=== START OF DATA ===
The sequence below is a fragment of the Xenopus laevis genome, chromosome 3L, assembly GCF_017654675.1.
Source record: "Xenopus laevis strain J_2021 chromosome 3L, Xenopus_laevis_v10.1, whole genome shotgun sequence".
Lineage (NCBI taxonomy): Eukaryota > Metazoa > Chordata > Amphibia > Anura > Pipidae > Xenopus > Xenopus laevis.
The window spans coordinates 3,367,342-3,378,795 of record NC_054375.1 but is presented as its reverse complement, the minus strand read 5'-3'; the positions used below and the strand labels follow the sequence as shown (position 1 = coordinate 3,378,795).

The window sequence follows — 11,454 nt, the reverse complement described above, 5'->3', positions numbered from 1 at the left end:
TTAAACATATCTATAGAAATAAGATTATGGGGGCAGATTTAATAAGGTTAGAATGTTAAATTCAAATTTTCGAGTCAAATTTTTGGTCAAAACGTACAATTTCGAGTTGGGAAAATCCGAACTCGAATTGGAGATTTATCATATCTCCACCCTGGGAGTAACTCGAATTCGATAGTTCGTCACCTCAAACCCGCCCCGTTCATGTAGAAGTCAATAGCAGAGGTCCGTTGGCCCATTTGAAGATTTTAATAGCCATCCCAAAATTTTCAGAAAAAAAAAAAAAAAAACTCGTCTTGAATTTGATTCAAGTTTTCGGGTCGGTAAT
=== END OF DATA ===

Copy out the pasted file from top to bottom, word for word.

The sequence below is a fragment of the Xenopus laevis genome, chromosome 3L, assembly GCF_017654675.1.
Source record: "Xenopus laevis strain J_2021 chromosome 3L, Xenopus_laevis_v10.1, whole genome shotgun sequence".
Lineage (NCBI taxonomy): Eukaryota > Metazoa > Chordata > Amphibia > Anura > Pipidae > Xenopus > Xenopus laevis.
The window spans coordinates 3,367,342-3,378,795 of record NC_054375.1 but is presented as its reverse complement, the minus strand read 5'-3'; the positions used below and the strand labels follow the sequence as shown (position 1 = coordinate 3,378,795).

The window sequence follows — 11,454 nt, the reverse complement described above, 5'->3', positions numbered from 1 at the left end:
TTAAACATATCTATAGAAATAAGATTATGGGGGCAGATTTAATAAGGTTAGAATGTTAAATTCAAATTTTCGAGTCAAATTTTTGGTCAAAACGTACAATTTCGAGTTGGGAAAATCCGAACTCGAATTGGAGATTTATCATATCTCCACCCTGGGAGTAACTCGAATTCGATAGTTCGTCACCTCAAACCCGCCCCGTTCATGTAGAAGTCAATAGCAGAGGTCCGTTGGCCCATTTGAAGATTTTAATAGCCATCCCAAAATTTTCAGAAAAAAAAAAAAAAAAACTCGTCTTGAATTTGATTCAAGTTTTCGGGTCGGTAAT